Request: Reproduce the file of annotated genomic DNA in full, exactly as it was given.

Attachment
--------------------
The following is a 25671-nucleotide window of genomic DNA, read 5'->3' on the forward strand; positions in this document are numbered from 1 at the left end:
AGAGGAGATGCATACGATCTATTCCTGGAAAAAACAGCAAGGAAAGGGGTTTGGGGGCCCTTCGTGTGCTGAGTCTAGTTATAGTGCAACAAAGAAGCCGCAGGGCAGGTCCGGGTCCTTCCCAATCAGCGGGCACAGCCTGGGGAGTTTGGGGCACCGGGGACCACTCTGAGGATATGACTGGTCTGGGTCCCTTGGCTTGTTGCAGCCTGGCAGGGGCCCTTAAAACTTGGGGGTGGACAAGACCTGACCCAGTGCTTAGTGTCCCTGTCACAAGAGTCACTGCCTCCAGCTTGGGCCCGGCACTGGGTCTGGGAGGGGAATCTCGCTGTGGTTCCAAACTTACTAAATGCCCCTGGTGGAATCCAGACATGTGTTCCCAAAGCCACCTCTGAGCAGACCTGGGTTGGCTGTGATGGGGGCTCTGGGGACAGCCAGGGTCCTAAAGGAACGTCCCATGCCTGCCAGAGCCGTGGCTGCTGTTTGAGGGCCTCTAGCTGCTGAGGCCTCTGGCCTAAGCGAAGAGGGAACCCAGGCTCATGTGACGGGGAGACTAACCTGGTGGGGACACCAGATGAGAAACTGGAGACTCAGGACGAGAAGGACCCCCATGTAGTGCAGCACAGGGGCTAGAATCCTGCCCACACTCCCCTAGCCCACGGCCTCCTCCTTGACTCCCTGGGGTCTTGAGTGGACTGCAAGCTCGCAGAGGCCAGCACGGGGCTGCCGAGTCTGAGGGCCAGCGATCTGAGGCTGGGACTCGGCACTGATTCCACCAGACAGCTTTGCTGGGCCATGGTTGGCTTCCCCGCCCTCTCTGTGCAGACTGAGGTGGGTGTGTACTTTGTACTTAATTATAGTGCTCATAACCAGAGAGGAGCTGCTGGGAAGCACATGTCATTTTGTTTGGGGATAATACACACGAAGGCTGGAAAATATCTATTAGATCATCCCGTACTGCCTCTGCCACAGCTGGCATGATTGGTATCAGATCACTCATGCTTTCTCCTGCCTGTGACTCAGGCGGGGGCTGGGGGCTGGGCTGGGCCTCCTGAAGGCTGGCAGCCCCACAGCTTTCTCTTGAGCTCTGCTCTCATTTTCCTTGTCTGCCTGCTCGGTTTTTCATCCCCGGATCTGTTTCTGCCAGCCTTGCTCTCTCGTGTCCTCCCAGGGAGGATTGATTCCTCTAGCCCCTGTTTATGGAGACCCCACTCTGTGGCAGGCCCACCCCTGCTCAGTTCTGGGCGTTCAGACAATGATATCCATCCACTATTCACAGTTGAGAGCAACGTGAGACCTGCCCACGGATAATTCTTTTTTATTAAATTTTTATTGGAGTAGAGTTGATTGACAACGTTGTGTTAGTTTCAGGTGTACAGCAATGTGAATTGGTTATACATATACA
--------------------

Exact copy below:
The following is a 25671-nucleotide window of genomic DNA, read 5'->3' on the forward strand; positions in this document are numbered from 1 at the left end:
AGAGGAGATGCATACGATCTATTCCTGGAAAAAACAGCAAGGAAAGGGGTTTGGGGGCCCTTCGTGTGCTGAGTCTAGTTATAGTGCAACAAAGAAGCCGCAGGGCAGGTCCGGGTCCTTCCCAATCAGCGGGCACAGCCTGGGGAGTTTGGGGCACCGGGGACCACTCTGAGGATATGACTGGTCTGGGTCCCTTGGCTTGTTGCAGCCTGGCAGGGGCCCTTAAAACTTGGGGGTGGACAAGACCTGACCCAGTGCTTAGTGTCCCTGTCACAAGAGTCACTGCCTCCAGCTTGGGCCCGGCACTGGGTCTGGGAGGGGAATCTCGCTGTGGTTCCAAACTTACTAAATGCCCCTGGTGGAATCCAGACATGTGTTCCCAAAGCCACCTCTGAGCAGACCTGGGTTGGCTGTGATGGGGGCTCTGGGGACAGCCAGGGTCCTAAAGGAACGTCCCATGCCTGCCAGAGCCGTGGCTGCTGTTTGAGGGCCTCTAGCTGCTGAGGCCTCTGGCCTAAGCGAAGAGGGAACCCAGGCTCATGTGACGGGGAGACTAACCTGGTGGGGACACCAGATGAGAAACTGGAGACTCAGGACGAGAAGGACCCCCATGTAGTGCAGCACAGGGGCTAGAATCCTGCCCACACTCCCCTAGCCCACGGCCTCCTCCTTGACTCCCTGGGGTCTTGAGTGGACTGCAAGCTCGCAGAGGCCAGCACGGGGCTGCCGAGTCTGAGGGCCAGCGATCTGAGGCTGGGACTCGGCACTGATTCCACCAGACAGCTTTGCTGGGCCATGGTTGGCTTCCCCGCCCTCTCTGTGCAGACTGAGGTGGGTGTGTACTTTGTACTTAATTATAGTGCTCATAACCAGAGAGGAGCTGCTGGGAAGCACATGTCATTTTGTTTGGGGATAATACACACGAAGGCTGGAAAATATCTATTAGATCATCCCGTACTGCCTCTGCCACAGCTGGCATGATTGGTATCAGATCACTCATGCTTTCTCCTGCCTGTGACTCAGGCGGGGGCTGGGGGCTGGGCTGGGCCTCCTGAAGGCTGGCAGCCCCACAGCTTTCTCTTGAGCTCTGCTCTCATTTTCCTTGTCTGCCTGCTCGGTTTTTCATCCCCGGATCTGTTTCTGCCAGCCTTGCTCTCTCGTGTCCTCCCAGGGAGGATTGATTCCTCTAGCCCCTGTTTATGGAGACCCCACTCTGTGGCAGGCCCACCCCTGCTCAGTTCTGGGCGTTCAGACAATGATATCCATCCACTATTCACAGTTGAGAGCAACGTGAGACCTGCCCACGGATAATTCTTTTTTATTAAATTTTTATTGGAGTAGAGTTGATTGACAACGTTGTGTTAGTTTCAGGTGTACAGCAATGTGAATTGGTTATACATATACA